It was a brisk and cloudless evening.
Eleanor believed that if Amelia could fly solo across the Atlantic Ocean, she could fly to Baltimore and back.
The palace had elegant furnishings.
Amelia was daring and liked to try things other women wouldn’t even consider.
Amelia Earhart was a celebrated aviator.
Eleanor Roosevelt was outspoken and determined.
In the museum, there are miniatures of several planes.
Her boyfriend was escorting her to the dance.
The military is quick to respond to terrorist attacks.
5. Early airplanes had double wings, the pilot sitted in an open cockpit. 6. They flewed very careful.
Group Work Partner Read & WB Language Arts WB 90 Tri-fold Section 3 Spelling WB 91 SmartBoard- Sequence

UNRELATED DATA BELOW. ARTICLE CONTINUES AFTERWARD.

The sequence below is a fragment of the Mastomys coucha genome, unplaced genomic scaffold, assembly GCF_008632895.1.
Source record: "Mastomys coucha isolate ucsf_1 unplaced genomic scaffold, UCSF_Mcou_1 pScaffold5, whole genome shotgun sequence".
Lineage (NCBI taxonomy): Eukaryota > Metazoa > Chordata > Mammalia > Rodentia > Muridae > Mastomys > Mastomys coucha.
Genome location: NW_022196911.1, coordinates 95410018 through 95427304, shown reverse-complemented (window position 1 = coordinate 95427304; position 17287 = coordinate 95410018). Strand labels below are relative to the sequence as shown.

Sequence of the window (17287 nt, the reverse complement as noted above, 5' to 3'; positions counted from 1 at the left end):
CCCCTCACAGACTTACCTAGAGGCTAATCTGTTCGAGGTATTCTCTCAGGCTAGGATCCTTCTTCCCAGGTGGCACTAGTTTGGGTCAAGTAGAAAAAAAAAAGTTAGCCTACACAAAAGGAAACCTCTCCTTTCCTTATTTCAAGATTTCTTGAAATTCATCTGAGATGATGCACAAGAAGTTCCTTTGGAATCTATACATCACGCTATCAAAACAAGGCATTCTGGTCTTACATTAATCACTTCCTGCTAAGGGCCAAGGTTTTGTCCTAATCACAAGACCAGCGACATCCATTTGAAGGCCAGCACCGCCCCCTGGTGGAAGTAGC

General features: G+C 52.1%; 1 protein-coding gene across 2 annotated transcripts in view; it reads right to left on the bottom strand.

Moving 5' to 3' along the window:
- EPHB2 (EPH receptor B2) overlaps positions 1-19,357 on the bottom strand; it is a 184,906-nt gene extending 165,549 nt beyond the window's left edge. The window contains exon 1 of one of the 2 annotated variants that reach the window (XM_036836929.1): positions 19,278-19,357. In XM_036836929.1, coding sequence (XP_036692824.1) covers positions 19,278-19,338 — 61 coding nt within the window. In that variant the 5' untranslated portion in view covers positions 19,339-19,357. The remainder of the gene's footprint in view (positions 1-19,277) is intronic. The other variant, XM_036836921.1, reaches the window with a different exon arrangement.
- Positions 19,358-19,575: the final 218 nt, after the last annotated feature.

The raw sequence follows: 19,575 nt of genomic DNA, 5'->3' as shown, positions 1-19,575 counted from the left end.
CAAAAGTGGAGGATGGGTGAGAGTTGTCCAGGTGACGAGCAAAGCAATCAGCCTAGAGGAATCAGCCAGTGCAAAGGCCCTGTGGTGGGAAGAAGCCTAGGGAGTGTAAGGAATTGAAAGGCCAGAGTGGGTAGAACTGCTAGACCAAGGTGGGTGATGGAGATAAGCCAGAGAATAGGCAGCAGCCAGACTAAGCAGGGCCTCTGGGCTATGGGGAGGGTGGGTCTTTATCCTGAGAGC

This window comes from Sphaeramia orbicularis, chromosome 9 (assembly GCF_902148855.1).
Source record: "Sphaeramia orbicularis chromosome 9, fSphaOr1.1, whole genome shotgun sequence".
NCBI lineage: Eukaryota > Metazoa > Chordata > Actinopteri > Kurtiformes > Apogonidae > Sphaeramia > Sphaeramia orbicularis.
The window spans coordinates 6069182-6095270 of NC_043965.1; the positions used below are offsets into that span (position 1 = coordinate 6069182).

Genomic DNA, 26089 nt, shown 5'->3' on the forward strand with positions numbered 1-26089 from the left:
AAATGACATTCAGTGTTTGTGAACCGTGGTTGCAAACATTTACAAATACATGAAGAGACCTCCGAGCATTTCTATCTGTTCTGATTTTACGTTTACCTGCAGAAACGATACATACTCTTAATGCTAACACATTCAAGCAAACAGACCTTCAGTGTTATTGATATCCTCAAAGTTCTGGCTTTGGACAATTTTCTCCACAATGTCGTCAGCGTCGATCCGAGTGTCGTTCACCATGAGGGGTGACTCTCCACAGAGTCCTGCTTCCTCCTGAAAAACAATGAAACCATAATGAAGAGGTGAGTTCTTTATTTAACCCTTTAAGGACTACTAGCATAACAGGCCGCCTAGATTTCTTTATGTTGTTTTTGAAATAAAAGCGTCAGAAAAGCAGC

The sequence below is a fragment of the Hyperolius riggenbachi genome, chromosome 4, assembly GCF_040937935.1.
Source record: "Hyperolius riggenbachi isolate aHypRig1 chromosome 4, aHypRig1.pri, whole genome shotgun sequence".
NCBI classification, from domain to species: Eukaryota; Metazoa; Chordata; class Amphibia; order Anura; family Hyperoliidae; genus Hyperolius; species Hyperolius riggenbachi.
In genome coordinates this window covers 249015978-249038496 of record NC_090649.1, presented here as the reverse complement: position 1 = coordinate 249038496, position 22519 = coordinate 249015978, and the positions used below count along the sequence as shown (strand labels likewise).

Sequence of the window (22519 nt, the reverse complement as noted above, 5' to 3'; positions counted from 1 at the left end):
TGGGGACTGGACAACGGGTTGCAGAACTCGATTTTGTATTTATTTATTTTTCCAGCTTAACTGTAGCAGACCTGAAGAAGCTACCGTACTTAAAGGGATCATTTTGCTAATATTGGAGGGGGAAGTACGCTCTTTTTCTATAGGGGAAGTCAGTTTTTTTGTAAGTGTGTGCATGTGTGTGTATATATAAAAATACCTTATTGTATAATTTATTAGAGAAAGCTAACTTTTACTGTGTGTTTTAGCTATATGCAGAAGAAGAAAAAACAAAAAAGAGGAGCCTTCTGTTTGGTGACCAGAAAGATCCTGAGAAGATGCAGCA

Day 4 – Question of the Day How were Louise Arner Boyd’s adventures like and unlike Amelia Earhart’s adventures?
7. Amelia Earhart was an adventurer, and he was also an expert pilet. 8. If she were alive today sh’ed probably be an astronaut.
Group Work Reading Computer Test Essay Questions Language Arts WB 91 Tri-fold Section 4
Essay Questions 1.Which two events in the story were the most exciting for Amelia and Eleanor? 2.Why did Amelia turn off the lights in the plane? 3.In what way were Amelia and Eleanor alike that made them different from most other women during this time period?
Day 5 -Question of the Week How did an adventure by two famous women break tradition?
Diagram/Scale Drawing PB What does this diagram show? parts of an airplane 2. What does the caption tell you? how the parts work 3. Where are the ailerons located? near the tips of the wings 4. What part is extended to provide additional lift? the flaps 5. What part is folded into the fuselage during flight? the landing gear